the Natural History of Nitrogen Fixation, provides most of the answers I was looking for - but then it raises further questions.
It has been suggested that abiotic sources of fixed nitrogen on the early Earth, supplied through endogenous/abiotic synthesis and exogenous delivery, were most likely limiting (Raven and Yin 1998; Kasting and Siefert 2001; Navarro-Gonzalez, McKay, and Mvondo 2001). At some point, dwindling concentrations of reduced nitrogen would have become insufficient for an expanding microbial biomass, precipitating the evolution of biological nitrogen fixation (Towe 2002). These prevailing conditions have been used to argue that the innovation of biological nitrogen fixation occurred early in prokaryotic evolution, and indeed the ability to fix nitrogen is found exclusively among members of the bacteria and archaea.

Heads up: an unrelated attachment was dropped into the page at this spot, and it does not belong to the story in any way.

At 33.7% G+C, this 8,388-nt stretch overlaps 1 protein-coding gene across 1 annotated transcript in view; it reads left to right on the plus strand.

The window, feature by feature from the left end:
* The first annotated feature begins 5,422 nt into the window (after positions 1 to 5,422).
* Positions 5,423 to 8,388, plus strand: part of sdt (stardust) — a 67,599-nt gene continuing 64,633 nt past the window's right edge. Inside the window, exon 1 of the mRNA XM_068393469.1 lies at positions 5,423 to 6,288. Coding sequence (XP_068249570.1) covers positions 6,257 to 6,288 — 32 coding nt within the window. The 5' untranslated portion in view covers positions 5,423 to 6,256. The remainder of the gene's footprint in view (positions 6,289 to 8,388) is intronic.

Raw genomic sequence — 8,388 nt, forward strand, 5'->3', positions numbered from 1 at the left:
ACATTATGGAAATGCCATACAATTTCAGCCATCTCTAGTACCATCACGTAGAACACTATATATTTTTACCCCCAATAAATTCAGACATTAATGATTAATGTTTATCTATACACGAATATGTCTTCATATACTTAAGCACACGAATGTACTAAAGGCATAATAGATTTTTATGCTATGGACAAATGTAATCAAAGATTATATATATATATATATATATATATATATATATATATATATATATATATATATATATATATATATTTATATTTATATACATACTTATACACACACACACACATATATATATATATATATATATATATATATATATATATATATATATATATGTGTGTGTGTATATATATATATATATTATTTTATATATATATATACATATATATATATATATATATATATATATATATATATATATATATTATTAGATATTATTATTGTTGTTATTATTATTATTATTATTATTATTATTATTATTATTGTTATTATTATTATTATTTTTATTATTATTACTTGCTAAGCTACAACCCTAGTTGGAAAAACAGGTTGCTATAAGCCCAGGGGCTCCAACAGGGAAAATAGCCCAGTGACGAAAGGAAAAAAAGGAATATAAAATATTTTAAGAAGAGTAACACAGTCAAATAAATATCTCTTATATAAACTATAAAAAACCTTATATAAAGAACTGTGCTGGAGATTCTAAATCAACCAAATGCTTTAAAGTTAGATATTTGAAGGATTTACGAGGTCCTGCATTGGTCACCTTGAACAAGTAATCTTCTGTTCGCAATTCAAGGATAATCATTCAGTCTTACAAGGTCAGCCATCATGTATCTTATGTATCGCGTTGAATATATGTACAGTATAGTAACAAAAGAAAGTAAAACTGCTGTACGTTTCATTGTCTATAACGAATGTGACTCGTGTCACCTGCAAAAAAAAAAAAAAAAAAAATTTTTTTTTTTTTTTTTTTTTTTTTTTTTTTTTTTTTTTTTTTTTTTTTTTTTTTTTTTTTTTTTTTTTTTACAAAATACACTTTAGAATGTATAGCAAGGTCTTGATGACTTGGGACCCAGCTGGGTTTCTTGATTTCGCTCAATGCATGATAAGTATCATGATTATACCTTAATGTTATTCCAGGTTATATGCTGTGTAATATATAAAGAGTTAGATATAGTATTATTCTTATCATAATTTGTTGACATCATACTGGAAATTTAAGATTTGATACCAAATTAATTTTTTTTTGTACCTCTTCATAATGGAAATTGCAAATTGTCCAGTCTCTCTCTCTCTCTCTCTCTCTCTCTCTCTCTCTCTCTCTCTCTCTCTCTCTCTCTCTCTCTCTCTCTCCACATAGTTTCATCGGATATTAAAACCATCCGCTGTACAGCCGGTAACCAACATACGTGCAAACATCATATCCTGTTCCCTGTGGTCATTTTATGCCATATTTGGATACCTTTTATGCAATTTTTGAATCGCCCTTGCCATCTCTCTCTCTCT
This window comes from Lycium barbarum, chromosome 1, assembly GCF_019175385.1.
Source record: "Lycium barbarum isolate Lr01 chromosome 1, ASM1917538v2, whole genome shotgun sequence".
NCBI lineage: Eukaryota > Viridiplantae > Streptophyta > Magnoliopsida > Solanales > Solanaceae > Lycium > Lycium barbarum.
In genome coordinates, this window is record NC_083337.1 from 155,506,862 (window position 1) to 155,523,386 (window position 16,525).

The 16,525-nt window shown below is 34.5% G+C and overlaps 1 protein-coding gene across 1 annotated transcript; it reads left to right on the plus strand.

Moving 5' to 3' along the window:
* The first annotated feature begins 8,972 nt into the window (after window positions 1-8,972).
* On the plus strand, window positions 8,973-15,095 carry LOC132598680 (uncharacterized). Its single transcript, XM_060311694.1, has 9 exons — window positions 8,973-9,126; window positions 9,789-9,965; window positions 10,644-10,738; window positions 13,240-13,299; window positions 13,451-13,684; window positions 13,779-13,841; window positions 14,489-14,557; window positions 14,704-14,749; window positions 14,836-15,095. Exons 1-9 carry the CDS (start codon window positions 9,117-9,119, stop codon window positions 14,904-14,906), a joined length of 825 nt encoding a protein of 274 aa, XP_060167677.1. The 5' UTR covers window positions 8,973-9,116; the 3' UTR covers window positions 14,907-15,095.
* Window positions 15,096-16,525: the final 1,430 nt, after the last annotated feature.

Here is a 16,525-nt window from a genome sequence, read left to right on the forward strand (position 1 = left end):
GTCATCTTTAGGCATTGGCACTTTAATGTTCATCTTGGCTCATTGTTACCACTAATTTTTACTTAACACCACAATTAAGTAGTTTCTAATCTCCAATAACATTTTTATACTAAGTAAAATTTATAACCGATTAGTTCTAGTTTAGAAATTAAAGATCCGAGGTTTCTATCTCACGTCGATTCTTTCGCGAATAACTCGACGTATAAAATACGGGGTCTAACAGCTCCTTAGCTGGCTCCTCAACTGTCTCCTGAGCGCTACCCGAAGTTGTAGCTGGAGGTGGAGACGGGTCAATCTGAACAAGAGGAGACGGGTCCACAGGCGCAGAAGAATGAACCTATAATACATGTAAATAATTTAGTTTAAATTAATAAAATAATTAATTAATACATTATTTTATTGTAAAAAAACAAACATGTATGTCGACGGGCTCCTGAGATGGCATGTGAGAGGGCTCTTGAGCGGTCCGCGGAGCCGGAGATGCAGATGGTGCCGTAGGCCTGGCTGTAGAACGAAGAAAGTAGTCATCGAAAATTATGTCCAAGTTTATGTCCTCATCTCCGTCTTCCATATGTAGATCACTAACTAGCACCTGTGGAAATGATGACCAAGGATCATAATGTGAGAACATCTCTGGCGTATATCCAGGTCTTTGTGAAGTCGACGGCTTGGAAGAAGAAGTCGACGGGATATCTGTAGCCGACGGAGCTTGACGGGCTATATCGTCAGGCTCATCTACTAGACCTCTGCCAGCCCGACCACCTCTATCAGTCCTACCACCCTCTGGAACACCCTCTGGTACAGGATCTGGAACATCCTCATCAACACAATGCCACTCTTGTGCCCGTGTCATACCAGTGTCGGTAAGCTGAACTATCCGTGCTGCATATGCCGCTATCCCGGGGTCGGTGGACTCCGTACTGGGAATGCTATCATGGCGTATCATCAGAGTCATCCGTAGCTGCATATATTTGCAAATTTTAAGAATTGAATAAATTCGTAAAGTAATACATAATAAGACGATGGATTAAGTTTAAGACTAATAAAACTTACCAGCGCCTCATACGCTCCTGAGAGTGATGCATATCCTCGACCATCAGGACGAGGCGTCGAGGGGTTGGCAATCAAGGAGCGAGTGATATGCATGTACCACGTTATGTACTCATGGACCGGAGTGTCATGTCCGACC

So usable nitrogen probably was limiting to early microbes. But questions remain about how such an expensive and complex metabolic process evolved.
We explore the complex genetic history of the nitrogenase family, which is replete with gene duplication, recruitment, fusion, and horizontal gene transfer and discuss these events in light of the hypothesized presence of nitrogenase in the last common ancestor of modern organisms, as well as the additional possibility that nitrogen fixation might have evolved later, perhaps in methanogenic archaea, and was subsequently transferred into the bacterial domain.